Park Services hopes to complete Foothills Parkway ‘missing link’ by 2016
By Joel Davis | (firstname.lastname@example.org)
High on a ridgeline in Great Smoky Mountains National park near Wears Valley, a giant walks.
Nothing from mythology, this giant is actually a huge gantry crane used to transport sections of the 790-foot-long bridge being built on the Wears Valley side of the 1.65 mile “missing link” of the Foothills Parkway.
“The gantry crane actually walks on four big feet — one pair of feet advances, the weight shifts, and then another pair advances,” said Park spokesman Bob Miller. “It carries these precast road sections, each is 37 feet wide, 9 feet in height, and an average of 8 feet in length, and it takes those out over the completed section of the bridge and sets the next one in place.”
Bridge 2, as it is designated, is about 85 percent complete. The project received American Recovery and Reinvestment Act funding in late 2009. It is expected to be completed by Aug. 5.
“They are working their way out from the Wears Valley end towards Walland,” Miller said. “At the same time there is work to pour the abutment on the west end of that project.”
Congress authorized the Foothills Parkway on Feb. 22, 1944. The entire 72-mile corridor is administered by Great Smoky Mountains National Park. However, only three segments totaling 22.5 miles are completed and open to the public.
Between 1966 and 1970, a 6.4-mile section of road between U.S. Highway 321 in Walland and Carr Creek was constructed. In the 1980s, two contracts were awarded for construction of about 10 miles of road between Carr Creek and Wears Valley (Section 8E). Both projects experienced structural fill failures and erosion problems that caused the projects to be suspended in 1989, thus leaving a 1.65-mile segment uncompleted. The uncompleted section is referred to as the “missing link.”
Most recently, the remaining sections of the “missing link” were grouped in an attempt to complete construction by 2016. Bridges 3, 5, 6, 7, and the Caylor Gap road segment have been funded. The total construction award is $41.1 million.
The National Park Service hopes the missing link can be completed by 2016, Miller said.
“Because it’s been under way since the 1960s, we think it’s high time, but a lot of pieces have to drop in place. It will be close to try to get that done by 2016.”
Swarming around the crane are the relatively minuscule figures of the workers who toil on the bridge. Some hang off the side of the cliff as they build forms to hold concrete for the sidewalls of a bridge abutment.
“That’s the kind of job this is — walking the high steel,” Miller said.
The pieces of bridge are strung together with cables that are put under high tension, Miller said. “That’s what holds the bridge together. It’s like beads on the string.”
Once the remaining bridges and stretches of roadway under contract are completed, the National Park Service will still be about $36.5 million short of crossing the finish line for the project. This includes $7.5 million for the construction of Bridge 4 and $29 million for paving and miscellaneous work to open the entire 16 miles from Wears Valley to Walland.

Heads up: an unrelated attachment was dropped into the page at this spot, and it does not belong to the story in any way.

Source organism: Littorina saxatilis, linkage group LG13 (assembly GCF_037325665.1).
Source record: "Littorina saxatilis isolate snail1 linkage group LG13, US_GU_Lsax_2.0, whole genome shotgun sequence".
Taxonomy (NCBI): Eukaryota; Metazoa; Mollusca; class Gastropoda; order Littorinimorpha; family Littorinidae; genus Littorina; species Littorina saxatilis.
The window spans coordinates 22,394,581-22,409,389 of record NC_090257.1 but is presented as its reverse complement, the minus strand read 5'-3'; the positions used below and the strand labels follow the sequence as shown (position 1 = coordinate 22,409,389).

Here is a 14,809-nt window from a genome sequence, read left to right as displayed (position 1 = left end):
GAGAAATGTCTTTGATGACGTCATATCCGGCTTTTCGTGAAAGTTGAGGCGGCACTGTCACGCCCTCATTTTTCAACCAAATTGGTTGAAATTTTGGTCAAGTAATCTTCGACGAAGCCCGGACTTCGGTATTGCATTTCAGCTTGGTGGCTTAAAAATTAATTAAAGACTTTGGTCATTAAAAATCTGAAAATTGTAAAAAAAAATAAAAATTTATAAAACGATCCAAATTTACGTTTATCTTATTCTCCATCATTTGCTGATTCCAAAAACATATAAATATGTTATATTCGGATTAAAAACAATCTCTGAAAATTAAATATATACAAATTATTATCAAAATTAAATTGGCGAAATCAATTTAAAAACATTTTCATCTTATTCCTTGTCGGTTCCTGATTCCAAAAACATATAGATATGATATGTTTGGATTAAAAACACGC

There are deadlines that must be met in order to ensure the missing link opens by 2016. The contract option for Bridge 4, which is part of the existing construction contract, can be exercised no later than June 30. Funds to award Bridge 4 would need to be made available prior to that time and funds for the 16-mile paving project need to be made available beginning no later than the fourth quarter of Fiscal Year 2013, Miller said. Will that happen?
“There is no telling,” Miller said. “As you may know, the federal highways bill is up for reauthorization. There is only a temporary reauthorization that has passed Congress. We probably won’t know until June if that last phase is going to be funded in this bill or not.”
U.S. Sen. Lamar Alexander supports funding to complete construction of the missing link, according to his office.
One million visitors
The completed sections of the Foothills Parkway are already great draws for visitors to the Park, Miller said. Between them, the Foothills Parkway East and Foothills Parkway West drew more than 1 million visitors in 2011.
“There are only a handful of sites in the National Park system that have more than 1 million people,” Miller said. “It’s a lot of folks.”
The Foothills Parkway offers some of the best views in the park. “(It) offers really, really sweeping views, 180 degrees from horizon to horizon, of the main body of the park,” Miller said.
It also bring in tourism money to communities situated along it.
“Those million or so folks are bringing in money,” Miller said. “It’s an economic driver for the communities that are strung out along it like Cosby and Walland and certainly Townsend and Maryville.”